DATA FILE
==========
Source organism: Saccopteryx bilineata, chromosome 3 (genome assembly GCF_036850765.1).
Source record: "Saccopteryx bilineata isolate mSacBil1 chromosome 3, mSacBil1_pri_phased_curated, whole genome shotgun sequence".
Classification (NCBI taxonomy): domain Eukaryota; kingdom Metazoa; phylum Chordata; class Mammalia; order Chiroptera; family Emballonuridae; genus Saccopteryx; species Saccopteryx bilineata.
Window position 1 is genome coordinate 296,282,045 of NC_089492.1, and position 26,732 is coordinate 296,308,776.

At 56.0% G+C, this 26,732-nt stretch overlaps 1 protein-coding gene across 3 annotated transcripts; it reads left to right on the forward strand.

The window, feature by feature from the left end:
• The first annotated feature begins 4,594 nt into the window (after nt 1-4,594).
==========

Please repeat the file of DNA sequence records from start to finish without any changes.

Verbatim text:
Source organism: Saccopteryx bilineata, chromosome 3 (genome assembly GCF_036850765.1).
Source record: "Saccopteryx bilineata isolate mSacBil1 chromosome 3, mSacBil1_pri_phased_curated, whole genome shotgun sequence".
Classification (NCBI taxonomy): domain Eukaryota; kingdom Metazoa; phylum Chordata; class Mammalia; order Chiroptera; family Emballonuridae; genus Saccopteryx; species Saccopteryx bilineata.
Window position 1 is genome coordinate 296,282,045 of NC_089492.1, and position 26,732 is coordinate 296,308,776.

At 56.0% G+C, this 26,732-nt stretch overlaps 1 protein-coding gene across 3 annotated transcripts; it reads left to right on the forward strand.

The window, feature by feature from the left end:
• The first annotated feature begins 4,594 nt into the window (after nt 1-4,594).